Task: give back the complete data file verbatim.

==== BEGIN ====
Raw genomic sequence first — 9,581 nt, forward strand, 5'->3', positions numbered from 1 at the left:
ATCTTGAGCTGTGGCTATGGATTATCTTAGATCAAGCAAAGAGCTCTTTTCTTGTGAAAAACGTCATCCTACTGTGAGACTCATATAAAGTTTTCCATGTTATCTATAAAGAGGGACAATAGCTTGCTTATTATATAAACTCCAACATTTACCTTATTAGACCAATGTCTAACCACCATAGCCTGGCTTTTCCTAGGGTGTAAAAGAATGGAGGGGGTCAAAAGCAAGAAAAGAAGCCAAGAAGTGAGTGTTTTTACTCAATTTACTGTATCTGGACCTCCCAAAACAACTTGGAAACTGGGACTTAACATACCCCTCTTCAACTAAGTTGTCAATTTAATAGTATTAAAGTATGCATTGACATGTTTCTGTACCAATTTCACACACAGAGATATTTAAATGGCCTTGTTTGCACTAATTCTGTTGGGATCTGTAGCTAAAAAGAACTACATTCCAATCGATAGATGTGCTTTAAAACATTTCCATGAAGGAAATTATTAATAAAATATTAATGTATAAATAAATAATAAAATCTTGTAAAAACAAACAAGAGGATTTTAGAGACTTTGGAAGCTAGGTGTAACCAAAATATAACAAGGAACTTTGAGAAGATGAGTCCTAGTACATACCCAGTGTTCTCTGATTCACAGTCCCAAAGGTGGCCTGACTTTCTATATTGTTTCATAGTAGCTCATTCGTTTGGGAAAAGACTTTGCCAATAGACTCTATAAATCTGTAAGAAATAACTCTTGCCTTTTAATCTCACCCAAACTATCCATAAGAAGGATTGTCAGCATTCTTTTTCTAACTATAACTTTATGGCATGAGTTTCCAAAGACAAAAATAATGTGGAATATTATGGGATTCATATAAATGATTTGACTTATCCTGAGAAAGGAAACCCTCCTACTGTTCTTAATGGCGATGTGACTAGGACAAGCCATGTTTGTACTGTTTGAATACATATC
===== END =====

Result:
Raw genomic sequence first — 9,581 nt, forward strand, 5'->3', positions numbered from 1 at the left:
ATCTTGAGCTGTGGCTATGGATTATCTTAGATCAAGCAAAGAGCTCTTTTCTTGTGAAAAACGTCATCCTACTGTGAGACTCATATAAAGTTTTCCATGTTATCTATAAAGAGGGACAATAGCTTGCTTATTATATAAACTCCAACATTTACCTTATTAGACCAATGTCTAACCACCATAGCCTGGCTTTTCCTAGGGTGTAAAAGAATGGAGGGGGTCAAAAGCAAGAAAAGAAGCCAAGAAGTGAGTGTTTTTACTCAATTTACTGTATCTGGACCTCCCAAAACAACTTGGAAACTGGGACTTAACATACCCCTCTTCAACTAAGTTGTCAATTTAATAGTATTAAAGTATGCATTGACATGTTTCTGTACCAATTTCACACACAGAGATATTTAAATGGCCTTGTTTGCACTAATTCTGTTGGGATCTGTAGCTAAAAAGAACTACATTCCAATCGATAGATGTGCTTTAAAACATTTCCATGAAGGAAATTATTAATAAAATATTAATGTATAAATAAATAATAAAATCTTGTAAAAACAAACAAGAGGATTTTAGAGACTTTGGAAGCTAGGTGTAACCAAAATATAACAAGGAACTTTGAGAAGATGAGTCCTAGTACATACCCAGTGTTCTCTGATTCACAGTCCCAAAGGTGGCCTGACTTTCTATATTGTTTCATAGTAGCTCATTCGTTTGGGAAAAGACTTTGCCAATAGACTCTATAAATCTGTAAGAAATAACTCTTGCCTTTTAATCTCACCCAAACTATCCATAAGAAGGATTGTCAGCATTCTTTTTCTAACTATAACTTTATGGCATGAGTTTCCAAAGACAAAAATAATGTGGAATATTATGGGATTCATATAAATGATTTGACTTATCCTGAGAAAGGAAACCCTCCTACTGTTCTTAATGGCGATGTGACTAGGACAAGCCATGTTTGTACTGTTTGAATACATATC